While she stayed home and mopped the floor.
And when Philander had enough
What gift for her was in the stuff?
Can we imagine singing that song at Founders’ Day today? Here are some quotes from Philander’s letters:
“My dear Wife is all patience under the manifold difficulties and embarrassments occasioned by my taking her means to supply the wants of our plan in Knox County.” (33)
“You will be pleased to hear that my dear wife instead of taking the 100 [pounds] sterling which Mr. Bates of old England sent her for her personal use immediately remitted to me to pay the College debts with.” (34)
The early classes of women redefined for Kenyon what it means to be “at home and working there.” All over campus, women worked hard to prove that they belonged. Unpaid faculty spouses and women from the Gambier community facilitated these efforts. (They still do.) Women students inhabited the liberal arts; they shared lives of common purpose that quicken wisdom and skill in learners regardless of gender or sexuality.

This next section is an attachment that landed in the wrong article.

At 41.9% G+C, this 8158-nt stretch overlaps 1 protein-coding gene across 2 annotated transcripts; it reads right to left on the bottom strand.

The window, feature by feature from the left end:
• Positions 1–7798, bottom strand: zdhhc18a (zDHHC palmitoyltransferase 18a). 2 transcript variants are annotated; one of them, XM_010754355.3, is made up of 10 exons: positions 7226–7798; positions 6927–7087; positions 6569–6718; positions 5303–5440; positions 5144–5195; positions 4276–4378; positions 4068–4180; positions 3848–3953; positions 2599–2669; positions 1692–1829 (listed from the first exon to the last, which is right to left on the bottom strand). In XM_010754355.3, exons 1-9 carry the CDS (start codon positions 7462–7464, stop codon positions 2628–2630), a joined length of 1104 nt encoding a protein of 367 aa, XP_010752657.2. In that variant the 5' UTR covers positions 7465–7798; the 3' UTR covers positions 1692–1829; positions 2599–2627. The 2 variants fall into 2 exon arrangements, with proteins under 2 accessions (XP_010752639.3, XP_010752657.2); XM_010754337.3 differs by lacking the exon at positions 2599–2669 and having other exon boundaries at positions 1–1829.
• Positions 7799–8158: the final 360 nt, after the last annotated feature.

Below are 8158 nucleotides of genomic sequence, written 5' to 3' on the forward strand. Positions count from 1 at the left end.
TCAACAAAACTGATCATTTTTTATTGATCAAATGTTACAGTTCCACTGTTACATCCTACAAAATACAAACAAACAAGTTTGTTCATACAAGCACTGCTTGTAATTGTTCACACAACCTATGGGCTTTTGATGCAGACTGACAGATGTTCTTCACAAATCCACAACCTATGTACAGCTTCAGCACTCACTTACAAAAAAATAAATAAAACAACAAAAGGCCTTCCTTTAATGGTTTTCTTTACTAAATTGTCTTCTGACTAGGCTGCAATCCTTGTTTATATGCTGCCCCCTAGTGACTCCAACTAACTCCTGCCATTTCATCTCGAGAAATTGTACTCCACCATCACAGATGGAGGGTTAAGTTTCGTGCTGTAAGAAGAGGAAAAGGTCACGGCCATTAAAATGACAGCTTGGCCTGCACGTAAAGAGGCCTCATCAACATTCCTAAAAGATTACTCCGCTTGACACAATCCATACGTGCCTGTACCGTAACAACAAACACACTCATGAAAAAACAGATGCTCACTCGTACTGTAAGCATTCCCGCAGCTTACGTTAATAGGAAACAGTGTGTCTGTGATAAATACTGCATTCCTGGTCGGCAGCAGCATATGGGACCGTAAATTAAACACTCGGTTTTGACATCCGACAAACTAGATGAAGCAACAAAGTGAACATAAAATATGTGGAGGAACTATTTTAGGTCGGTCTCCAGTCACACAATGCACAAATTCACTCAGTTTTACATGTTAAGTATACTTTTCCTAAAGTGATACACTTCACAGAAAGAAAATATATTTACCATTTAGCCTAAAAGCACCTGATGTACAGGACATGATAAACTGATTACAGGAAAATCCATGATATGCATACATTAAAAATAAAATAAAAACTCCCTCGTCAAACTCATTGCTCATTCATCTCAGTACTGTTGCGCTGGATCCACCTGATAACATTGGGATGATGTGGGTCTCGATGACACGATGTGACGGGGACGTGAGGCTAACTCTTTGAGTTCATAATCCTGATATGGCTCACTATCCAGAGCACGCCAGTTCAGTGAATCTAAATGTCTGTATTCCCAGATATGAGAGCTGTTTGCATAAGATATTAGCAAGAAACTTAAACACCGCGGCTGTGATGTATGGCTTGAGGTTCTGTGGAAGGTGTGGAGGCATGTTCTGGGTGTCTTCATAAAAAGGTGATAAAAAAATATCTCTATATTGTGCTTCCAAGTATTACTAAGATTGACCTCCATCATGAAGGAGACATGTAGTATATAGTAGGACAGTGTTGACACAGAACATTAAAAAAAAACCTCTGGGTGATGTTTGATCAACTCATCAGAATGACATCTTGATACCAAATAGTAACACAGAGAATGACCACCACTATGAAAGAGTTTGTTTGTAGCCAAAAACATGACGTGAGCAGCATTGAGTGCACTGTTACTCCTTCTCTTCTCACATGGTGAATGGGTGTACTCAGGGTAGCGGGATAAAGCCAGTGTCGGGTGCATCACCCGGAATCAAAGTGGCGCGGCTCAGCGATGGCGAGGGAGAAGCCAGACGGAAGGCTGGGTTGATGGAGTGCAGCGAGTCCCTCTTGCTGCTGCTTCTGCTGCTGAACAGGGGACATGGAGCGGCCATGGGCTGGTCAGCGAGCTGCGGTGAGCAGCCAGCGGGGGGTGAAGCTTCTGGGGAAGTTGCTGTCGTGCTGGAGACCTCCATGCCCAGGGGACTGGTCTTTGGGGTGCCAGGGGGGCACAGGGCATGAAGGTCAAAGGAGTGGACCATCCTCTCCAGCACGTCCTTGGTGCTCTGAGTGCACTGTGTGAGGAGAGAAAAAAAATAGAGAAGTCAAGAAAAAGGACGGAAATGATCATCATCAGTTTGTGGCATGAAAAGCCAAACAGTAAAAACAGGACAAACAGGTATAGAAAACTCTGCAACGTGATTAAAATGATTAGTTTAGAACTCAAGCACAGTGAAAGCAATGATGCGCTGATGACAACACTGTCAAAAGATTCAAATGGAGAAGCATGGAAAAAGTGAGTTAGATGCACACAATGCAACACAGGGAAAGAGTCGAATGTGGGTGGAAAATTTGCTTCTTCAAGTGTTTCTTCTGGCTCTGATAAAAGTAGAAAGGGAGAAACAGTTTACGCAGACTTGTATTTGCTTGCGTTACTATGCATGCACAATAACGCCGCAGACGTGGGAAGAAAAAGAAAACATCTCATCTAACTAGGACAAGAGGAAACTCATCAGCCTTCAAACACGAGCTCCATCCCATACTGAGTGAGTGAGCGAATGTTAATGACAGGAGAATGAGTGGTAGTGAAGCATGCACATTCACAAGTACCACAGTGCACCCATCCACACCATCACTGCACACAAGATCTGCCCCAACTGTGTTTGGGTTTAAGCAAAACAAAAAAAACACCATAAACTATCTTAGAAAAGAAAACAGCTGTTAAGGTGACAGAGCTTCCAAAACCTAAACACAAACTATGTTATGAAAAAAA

Sophia Chase was, in current parlance, an “agent of transformational change.” So too was Lady Rosse, without whose generosity we would not be here.
Years after leaving Kenyon, Philander visited the nearly-nonagenarian donor; his letter praises her “sound mind and vigorous thought”: she kept her intellect sharp by playing chess every day. (35) This year we celebrate Kenyon’s women students who also have become agents of transformational change: a Congresswoman, Academy Award winners, scientists, authors, artists, activists, mothers — Kenyon parents. The first female valedictorian at Kenyon, Helene Shapiro ’75, taught calculus at Swarthmore College to a future Kenyon president, Sean Decatur. (36)